Home Gambling Industry Andrew Rhodes likely to become permanent head of the UKGC

Andrew Rhodes likely to become permanent head of the UKGC

09 Jan 2022
3 min. read

Andrew Rhodes
Andrew Rhodes, the interim UK Gambling Commission (UKGC) chief executive, is set to assume a permanent position at the regulatory body. According to The Guardian, Rhodes' commitment towards cracking down on "recidivist" behavior by gambling and gaming operators led to the government making the decision. However, this was before the publication of the White Paper reviewing the 2005 Gambling Act.

Rhodes will oversee the Gambling Act review and coordinate the bidding contest to secure the Fourth National Lottery license. This will determine whether incumbent Camelot, challengers Allwyn Sisal, Northern & Shell Group, or incumbent Camelot will be awarded the 10-year contract.

In July 2013, Rhodes was named interim CEO of UKGC. He replaced Sarah Gardner, who had previously assumed responsibility for the leadership of the regulator following the resignation of Neil McArthur.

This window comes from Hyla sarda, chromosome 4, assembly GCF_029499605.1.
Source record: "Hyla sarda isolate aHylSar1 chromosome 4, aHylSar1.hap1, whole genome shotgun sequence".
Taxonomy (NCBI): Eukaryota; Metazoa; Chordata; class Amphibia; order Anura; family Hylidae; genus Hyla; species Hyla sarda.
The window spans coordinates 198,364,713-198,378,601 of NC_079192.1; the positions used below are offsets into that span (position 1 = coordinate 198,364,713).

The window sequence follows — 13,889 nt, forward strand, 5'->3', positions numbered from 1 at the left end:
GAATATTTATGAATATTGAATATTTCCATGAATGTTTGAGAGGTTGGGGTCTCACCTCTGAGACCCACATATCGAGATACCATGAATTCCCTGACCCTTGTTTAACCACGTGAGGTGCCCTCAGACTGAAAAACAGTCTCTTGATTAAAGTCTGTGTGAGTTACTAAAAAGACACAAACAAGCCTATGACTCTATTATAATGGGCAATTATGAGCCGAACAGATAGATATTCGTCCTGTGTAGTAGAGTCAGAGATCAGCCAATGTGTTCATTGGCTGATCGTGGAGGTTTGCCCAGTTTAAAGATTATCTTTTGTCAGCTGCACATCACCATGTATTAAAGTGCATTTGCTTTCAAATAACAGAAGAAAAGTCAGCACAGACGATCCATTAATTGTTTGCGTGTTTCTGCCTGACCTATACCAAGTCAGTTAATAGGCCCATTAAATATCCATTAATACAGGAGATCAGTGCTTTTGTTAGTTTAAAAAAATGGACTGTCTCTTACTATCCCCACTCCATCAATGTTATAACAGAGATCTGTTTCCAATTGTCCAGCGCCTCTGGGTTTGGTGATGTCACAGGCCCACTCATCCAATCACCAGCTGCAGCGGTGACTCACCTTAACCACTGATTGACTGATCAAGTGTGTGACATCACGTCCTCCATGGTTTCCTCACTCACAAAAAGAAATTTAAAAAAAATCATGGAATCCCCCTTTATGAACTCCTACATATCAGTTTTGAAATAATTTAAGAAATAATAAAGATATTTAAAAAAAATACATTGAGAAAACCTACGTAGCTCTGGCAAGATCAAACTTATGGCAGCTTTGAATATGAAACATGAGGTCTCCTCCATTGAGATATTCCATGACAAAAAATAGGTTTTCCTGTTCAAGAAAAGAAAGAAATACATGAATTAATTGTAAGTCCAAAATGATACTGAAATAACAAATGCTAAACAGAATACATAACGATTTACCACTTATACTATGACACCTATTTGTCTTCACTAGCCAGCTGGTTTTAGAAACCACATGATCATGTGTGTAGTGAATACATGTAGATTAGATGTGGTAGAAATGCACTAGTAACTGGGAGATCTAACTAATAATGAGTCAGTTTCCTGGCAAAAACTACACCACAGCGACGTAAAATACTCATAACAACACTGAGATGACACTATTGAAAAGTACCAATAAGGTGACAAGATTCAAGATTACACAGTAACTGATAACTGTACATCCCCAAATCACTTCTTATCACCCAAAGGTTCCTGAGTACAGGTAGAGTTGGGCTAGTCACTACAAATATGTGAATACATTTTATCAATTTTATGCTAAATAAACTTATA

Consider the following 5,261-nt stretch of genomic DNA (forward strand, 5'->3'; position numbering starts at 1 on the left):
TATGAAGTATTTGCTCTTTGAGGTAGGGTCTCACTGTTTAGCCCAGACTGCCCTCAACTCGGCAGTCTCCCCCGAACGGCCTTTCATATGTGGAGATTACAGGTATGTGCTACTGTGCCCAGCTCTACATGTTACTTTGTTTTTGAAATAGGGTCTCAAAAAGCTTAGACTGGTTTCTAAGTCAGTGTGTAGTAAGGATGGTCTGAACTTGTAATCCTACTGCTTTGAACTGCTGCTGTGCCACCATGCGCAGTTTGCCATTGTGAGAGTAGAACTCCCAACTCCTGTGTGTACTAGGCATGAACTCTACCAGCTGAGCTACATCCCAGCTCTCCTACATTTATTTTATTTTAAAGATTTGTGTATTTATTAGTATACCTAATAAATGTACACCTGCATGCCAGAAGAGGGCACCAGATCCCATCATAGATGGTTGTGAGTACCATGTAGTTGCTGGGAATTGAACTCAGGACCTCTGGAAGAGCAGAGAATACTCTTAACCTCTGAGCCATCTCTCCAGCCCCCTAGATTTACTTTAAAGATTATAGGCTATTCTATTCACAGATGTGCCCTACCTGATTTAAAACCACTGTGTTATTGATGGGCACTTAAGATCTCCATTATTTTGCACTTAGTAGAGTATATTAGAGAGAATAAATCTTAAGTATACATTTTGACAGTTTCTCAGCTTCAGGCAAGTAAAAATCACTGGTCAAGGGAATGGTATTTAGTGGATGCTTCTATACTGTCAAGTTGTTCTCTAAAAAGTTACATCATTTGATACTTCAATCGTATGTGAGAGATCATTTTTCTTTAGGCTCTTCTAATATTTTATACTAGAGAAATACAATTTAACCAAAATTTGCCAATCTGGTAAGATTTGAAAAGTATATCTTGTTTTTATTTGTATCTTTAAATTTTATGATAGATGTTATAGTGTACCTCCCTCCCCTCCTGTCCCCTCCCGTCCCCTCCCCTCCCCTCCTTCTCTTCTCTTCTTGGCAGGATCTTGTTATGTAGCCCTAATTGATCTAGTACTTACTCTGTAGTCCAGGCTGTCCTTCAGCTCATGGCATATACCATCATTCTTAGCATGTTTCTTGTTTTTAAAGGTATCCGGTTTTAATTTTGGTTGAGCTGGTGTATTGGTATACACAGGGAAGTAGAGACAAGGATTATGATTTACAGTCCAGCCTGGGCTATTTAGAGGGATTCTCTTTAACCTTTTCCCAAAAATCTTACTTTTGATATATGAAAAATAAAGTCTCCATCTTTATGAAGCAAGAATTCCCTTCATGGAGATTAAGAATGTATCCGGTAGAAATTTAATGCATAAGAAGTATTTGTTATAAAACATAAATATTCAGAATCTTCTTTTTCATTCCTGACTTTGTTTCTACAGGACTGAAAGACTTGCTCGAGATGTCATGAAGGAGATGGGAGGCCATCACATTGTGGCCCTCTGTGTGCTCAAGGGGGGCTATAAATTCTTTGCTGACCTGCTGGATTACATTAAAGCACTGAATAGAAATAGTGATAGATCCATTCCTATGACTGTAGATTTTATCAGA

Initial confirmation was that Rhodes, who previously held high-ranking positions at the Department of Work and Pensions and the Food Standards Agency, would be working under an 18-month contract.

Rhodes joined the Commission in a contentious moment last year. McArthur's resignation was the result of significant criticism of the former chief executive following the collapse and subsequent reorganization of Football Index. Some accused McArthur of being too late and not handling the company's activity appropriately.

According to the Guardian, Rhodes' hardline stance against the gambling industry has impressed government officials. In December, Rhodes was a prominent speaker at GambleAware, issuing warnings.

Rhodes described the aforementioned "recidivist behavior" of certain operators to GambleAware. He stated that "we are seeing the same companies committing similar offences for a second, or even third time."

He said, "I have a concern that those operators are starting to see fines as a compliance measure, that is something that we are not prepared to tolerate."

Rhodes also provided some insight into the Gambling Commission's work under his leadership. He highlighted the need for increased data usage, cross-industry cooperation, and an objective to allow regulated gaming that is compatible with licensing objectives.

"Those objectives say that gambling must be fair, crime-free and protect the vulnerable from harm. "In an ideal world, the Commission would have little to do beyond licensing operators. But that is far from the case."

According to The Guardian, Rhodes' permanent appointment will be confirmed by DCMS Secretary Nadine Dories "immediately" with a salary of £150,000 (approximately $203,900).

09 Jan 2022
3 min. read